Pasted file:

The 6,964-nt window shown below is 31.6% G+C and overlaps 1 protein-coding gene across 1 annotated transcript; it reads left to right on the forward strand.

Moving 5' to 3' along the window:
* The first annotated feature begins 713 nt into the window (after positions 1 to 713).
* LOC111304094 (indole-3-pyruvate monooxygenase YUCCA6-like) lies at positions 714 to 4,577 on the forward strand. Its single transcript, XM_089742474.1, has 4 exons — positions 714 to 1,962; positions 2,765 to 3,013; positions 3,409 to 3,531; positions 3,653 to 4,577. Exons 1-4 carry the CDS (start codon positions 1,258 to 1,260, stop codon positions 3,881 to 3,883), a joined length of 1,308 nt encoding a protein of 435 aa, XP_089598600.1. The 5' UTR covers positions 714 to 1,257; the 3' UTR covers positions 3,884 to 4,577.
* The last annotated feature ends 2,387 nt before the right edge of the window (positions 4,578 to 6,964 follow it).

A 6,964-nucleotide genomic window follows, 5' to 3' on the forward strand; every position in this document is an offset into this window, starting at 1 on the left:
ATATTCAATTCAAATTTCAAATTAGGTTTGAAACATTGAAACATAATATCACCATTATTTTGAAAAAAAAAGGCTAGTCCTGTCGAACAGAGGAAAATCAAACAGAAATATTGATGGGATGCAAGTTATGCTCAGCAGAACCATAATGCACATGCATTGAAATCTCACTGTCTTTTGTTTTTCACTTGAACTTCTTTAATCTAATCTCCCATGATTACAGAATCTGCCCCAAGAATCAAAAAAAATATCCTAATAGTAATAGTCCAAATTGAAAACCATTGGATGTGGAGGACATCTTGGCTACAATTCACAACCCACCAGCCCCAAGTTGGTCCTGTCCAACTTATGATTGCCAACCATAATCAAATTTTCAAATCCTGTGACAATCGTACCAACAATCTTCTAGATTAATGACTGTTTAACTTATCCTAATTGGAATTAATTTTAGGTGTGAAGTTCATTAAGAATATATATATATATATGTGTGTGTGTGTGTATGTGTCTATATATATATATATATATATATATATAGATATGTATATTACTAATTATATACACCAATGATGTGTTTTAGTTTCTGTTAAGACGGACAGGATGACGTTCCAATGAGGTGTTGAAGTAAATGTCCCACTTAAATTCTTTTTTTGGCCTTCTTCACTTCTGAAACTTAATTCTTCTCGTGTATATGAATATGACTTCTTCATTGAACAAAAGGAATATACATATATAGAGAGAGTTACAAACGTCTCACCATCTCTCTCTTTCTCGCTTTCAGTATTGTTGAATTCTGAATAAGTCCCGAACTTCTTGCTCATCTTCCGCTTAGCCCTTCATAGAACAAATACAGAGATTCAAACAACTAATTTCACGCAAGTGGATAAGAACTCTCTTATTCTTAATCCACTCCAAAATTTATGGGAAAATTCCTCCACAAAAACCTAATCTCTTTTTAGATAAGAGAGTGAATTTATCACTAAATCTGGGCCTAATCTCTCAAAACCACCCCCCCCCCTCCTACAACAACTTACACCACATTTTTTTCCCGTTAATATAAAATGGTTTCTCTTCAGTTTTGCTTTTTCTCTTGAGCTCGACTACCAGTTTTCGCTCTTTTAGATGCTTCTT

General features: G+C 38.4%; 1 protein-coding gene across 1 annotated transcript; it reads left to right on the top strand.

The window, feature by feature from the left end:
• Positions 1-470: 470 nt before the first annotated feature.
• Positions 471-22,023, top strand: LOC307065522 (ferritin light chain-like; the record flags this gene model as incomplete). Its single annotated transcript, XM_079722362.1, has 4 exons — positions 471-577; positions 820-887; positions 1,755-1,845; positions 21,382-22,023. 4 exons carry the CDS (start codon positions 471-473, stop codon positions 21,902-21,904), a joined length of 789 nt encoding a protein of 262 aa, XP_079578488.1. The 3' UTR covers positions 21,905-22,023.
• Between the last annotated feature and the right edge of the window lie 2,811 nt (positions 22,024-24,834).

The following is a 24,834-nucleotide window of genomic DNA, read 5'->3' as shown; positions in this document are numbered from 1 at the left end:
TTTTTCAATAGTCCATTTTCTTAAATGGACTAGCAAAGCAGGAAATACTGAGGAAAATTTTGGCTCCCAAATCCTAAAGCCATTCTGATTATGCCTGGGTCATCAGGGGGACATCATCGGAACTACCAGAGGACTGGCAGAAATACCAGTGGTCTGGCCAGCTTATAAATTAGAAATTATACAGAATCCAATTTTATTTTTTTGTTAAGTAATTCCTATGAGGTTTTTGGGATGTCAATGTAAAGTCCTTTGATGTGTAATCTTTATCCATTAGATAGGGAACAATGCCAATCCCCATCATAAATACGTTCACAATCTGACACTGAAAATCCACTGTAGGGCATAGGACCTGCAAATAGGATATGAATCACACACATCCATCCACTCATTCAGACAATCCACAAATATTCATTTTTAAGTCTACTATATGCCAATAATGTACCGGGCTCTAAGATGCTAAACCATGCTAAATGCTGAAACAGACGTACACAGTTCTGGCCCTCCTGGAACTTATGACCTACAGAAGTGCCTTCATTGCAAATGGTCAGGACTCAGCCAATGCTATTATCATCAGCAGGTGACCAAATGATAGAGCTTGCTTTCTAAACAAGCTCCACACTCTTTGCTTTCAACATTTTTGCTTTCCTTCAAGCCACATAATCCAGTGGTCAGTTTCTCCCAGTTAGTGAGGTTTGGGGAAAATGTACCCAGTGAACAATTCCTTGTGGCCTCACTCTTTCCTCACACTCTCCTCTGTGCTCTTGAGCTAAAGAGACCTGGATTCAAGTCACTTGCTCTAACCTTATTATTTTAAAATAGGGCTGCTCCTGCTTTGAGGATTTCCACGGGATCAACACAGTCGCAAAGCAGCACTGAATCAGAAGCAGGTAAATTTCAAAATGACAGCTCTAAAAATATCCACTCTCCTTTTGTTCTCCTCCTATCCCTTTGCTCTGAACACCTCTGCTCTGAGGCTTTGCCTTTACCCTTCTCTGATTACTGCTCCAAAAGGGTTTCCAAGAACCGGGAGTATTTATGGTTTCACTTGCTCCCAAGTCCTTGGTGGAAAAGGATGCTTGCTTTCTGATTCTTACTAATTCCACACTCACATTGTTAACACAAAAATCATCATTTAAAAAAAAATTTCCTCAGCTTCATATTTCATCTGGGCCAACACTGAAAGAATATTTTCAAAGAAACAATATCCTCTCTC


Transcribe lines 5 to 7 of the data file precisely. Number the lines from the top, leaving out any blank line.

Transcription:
* The last annotated feature ends 2,387 nt before the right edge of the window (positions 4,578 to 6,964 follow it).

A 6,964-nucleotide genomic window follows, 5' to 3' on the forward strand; every position in this document is an offset into this window, starting at 1 on the left:
ATATTCAATTCAAATTTCAAATTAGGTTTGAAACATTGAAACATAATATCACCATTATTTTGAAAAAAAAAGGCTAGTCCTGTCGAACAGAGGAAAATCAAACAGAAATATTGATGGGATGCAAGTTATGCTCAGCAGAACCATAATGCACATGCATTGAAATCTCACTGTCTTTTGTTTTTCACTTGAACTTCTTTAATCTAATCTCCCATGATTACAGAATCTGCCCCAAGAATCAAAAAAAATATCCTAATAGTAATAGTCCAAATTGAAAACCATTGGATGTGGAGGACATCTTGGCTACAATTCACAACCCACCAGCCCCAAGTTGGTCCTGTCCAACTTATGATTGCCAACCATAATCAAATTTTCAAATCCTGTGACAATCGTACCAACAATCTTCTAGATTAATGACTGTTTAACTTATCCTAATTGGAATTAATTTTAGGTGTGAAGTTCATTAAGAATATATATATATATATGTGTGTGTGTGTGTATGTGTCTATATATATATATATATATATATATATAGATATGTATATTACTAATTATATACACCAATGATGTGTTTTAGTTTCTGTTAAGACGGACAGGATGACGTTCCAATGAGGTGTTGAAGTAAATGTCCCACTTAAATTCTTTTTTTGGCCTTCTTCACTTCTGAAACTTAATTCTTCTCGTGTATATGAATATGACTTCTTCATTGAACAAAAGGAATATACATATATAGAGAGAGTTACAAACGTCTCACCATCTCTCTCTTTCTCGCTTTCAGTATTGTTGAATTCTGAATAAGTCCCGAACTTCTTGCTCATCTTCCGCTTAGCCCTTCATAGAACAAATACAGAGATTCAAACAACTAATTTCACGCAAGTGGATAAGAACTCTCTTATTCTTAATCCACTCCAAAATTTATGGGAAAATTCCTCCACAAAAACCTAATCTCTTTTTAGATAAGAGAGTGAATTTATCACTAAATCTGGGCCTAATCTCTCAAAACCACCCCCCCCCCTCCTACAACAACTTACACCACATTTTTTTCCCGTTAATATAAAATGGTTTCTCTTCAGTTTTGCTTTTTCTCTTGAGCTCGACTACCAGTTTTCGCTCTTTTAGATGCTTCTT